Serving as editors is completely voluntary and they will hold the position until they are ready to step down. “The biggest challenge so far has been the time commitment,” Bryant said. “It has been really time consuming, yet so much fun. We are really contributing to literacy and so it is worth it.”

“It took me longer than expected to just figure out the platform for the digital publication and how to design it with the new format,” Fox said. “But the new interactive design is definitely worth the time I invested!”

Bryant and Fox are also excited about how this will benefit students in SBU’s Department of Education. The students also will have the opportunity to submit book reviews or articles and learn from the information presented through the publication. Three SBU students had work published in this latest edition.

“In the world of education, it is very significant to be published,” Fox said. “So this is a tremendous opportunity for our students.”

“This is also very much a professional journal,” Bryant said. “So it’s great for our students to be able to gain knowledge and be exposed to these professional development opportunities.”

Bryant and Fox teach their students that it is important to not just be active in their fields, but to be leaders. They want to be role models for their students and feel that serving as editors for “The Missouri Reader” is one way they can do this. According to Bryant, “we tell our students all the time that we never want to quit learning and this was another opportunity to demonstrate that.”

With the new online platform, they are confident that readership is increasing. Both professors also recently attended the Write to Learn conference where they were able to promote the publication as a means for promoting literacy in Missouri.

“The Missouri Reader” is a free publication and available to anyone. Membership to MSC-IRA is not required. The journal can be directly accessed at http://www.joomag.com/magazine/the-missouri-reader/M0556812001390325279.

Bryant and Fox feel this has been a great opportunity for them as individual professionals but also, more importantly, is a great opportunity to promote SBU in the education world and provide SBU students with additional professional development opportunities.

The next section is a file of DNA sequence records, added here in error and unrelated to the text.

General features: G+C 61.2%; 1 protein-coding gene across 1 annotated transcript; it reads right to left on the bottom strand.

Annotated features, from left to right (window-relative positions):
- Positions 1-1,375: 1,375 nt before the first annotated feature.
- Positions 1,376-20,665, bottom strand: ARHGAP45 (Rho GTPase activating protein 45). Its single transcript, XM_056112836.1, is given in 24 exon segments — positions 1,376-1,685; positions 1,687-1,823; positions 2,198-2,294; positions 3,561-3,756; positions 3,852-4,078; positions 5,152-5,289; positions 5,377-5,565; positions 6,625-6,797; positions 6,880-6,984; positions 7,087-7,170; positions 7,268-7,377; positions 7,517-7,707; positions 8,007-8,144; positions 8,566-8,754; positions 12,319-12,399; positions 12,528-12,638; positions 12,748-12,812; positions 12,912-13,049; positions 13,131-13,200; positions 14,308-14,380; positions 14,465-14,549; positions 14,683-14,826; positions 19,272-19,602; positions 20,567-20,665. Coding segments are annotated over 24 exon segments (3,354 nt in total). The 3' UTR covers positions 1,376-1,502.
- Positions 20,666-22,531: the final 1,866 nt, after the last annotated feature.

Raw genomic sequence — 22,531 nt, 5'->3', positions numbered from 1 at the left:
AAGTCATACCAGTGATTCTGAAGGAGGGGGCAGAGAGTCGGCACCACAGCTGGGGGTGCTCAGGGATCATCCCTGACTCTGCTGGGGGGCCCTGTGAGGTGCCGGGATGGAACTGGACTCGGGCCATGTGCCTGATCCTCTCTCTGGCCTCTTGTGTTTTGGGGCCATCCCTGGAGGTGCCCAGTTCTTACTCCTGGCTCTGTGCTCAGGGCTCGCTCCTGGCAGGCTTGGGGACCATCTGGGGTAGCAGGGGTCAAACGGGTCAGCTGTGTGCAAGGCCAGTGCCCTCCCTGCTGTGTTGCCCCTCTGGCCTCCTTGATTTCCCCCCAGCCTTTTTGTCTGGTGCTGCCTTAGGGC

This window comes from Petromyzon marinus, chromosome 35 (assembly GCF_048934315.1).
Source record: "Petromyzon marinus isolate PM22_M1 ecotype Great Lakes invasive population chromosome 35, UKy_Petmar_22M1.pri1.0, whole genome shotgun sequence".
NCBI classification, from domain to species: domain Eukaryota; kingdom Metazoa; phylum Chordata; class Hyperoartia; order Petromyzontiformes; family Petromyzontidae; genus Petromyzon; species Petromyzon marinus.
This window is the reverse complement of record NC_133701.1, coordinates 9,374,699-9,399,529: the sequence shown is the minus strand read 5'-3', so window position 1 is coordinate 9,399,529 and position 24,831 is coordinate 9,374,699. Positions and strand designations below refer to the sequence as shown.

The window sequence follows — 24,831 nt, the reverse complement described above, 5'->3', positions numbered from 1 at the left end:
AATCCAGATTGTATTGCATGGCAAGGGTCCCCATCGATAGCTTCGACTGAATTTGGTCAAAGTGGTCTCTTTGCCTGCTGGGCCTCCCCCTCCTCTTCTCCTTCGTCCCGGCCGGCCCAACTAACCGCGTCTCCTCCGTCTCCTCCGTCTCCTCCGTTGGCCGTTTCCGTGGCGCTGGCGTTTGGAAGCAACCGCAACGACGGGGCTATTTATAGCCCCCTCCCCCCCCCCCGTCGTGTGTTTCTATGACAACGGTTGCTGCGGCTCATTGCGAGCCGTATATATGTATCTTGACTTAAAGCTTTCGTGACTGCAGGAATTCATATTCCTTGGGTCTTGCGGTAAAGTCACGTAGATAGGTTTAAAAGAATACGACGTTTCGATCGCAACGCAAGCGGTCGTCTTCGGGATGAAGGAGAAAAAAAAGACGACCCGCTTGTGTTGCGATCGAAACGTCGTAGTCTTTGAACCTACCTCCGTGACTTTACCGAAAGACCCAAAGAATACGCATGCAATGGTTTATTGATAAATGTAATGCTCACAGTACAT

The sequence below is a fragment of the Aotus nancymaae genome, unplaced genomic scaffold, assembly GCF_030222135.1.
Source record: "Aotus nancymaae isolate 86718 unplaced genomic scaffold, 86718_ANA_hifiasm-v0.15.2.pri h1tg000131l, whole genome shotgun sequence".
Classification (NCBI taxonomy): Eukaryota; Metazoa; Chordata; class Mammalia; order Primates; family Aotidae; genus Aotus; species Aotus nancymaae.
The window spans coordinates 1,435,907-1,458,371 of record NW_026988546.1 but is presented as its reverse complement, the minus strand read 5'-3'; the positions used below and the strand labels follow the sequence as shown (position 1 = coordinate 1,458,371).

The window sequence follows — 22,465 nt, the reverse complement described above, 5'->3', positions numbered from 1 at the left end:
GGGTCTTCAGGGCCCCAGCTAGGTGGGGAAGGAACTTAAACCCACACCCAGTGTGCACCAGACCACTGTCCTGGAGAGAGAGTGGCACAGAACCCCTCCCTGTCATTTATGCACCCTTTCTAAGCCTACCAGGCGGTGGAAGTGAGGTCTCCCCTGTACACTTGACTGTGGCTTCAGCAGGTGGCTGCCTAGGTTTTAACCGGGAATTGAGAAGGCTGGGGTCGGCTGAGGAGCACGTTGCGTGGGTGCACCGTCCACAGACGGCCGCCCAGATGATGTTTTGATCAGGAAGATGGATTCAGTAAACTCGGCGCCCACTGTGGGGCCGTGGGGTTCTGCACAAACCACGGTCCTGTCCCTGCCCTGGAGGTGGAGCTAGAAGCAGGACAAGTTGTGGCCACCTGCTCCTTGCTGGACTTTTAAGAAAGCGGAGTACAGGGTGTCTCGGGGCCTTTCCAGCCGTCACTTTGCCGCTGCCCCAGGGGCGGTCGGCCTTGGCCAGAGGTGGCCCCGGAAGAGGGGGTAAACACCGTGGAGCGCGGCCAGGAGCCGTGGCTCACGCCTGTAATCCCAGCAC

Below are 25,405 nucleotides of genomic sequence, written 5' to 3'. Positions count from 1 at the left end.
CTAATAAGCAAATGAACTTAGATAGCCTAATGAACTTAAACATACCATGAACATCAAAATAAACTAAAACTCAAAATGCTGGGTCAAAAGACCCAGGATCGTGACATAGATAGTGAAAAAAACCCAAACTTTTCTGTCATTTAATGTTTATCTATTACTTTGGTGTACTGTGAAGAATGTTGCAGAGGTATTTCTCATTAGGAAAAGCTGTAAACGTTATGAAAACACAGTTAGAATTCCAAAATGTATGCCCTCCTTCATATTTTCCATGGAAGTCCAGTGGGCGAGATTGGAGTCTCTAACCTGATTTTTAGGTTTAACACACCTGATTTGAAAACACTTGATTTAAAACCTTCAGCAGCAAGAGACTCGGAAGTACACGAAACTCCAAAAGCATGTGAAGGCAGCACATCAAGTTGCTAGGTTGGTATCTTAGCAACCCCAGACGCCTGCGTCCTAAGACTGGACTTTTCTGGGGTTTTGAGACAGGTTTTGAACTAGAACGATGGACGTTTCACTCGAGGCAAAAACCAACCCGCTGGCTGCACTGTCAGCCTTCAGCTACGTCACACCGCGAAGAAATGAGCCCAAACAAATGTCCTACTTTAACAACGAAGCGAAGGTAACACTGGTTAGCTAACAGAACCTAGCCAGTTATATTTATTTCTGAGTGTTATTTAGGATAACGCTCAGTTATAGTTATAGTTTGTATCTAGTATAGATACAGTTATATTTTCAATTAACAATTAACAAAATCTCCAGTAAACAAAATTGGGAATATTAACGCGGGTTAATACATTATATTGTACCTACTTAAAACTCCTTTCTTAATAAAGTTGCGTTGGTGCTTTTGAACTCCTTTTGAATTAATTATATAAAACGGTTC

“We believe in literacy so much that this has been worth the time. It has been so much fun to do,” Fox said. “It gives us a way to better connect with authors, teachers, readers and others who have a vested interest in literacy in Missouri.”

“We’re completely excited about this,” Bryant said. “It has been so much fun to reveal the new and improved publication!”

14 SBU social work majors inducted into Phi Alpha honor society

Phi Alpha inductees

Front row (l to r): Rebecca Case, Courtni Lovell, Amanda Clay, Clarissa Slattery, Kimberly Bell
Back row (l to r): Natalie Ahrens, Lauran Gilstrap, Kimberly Kuykendall, Trinity Griffin, Morgan Simpson, Rachel Smith
Not pictured: Merrie Jo Cisneros, Cassandra Eggert, Alexandra Phillips

The Southwest Baptist University chapter of Phi Alpha welcomed 14 new members into its organization during a recent induction ceremony.

Phi Alpha is a national honor society for social work majors designed to recognize excellence in scholarship and social work achievements, promote humanitarian goals and ideals, and foster a close bond between social work students.

To be eligible for Phi Alpha students must be a social work major, have achieved sophomore status, have completed at least nine hours of social work courses, have a minimum overall GPA of 3.0 on a 4.0 scale, and have a minimum 3.25 GPA in required social work courses.

The following students are the newest members of SBU’s chapter of Phi Alpha:

  • Natalie Ahrens, Littleton, Colo.
  • Kimberly Bell, Bolivar, Mo.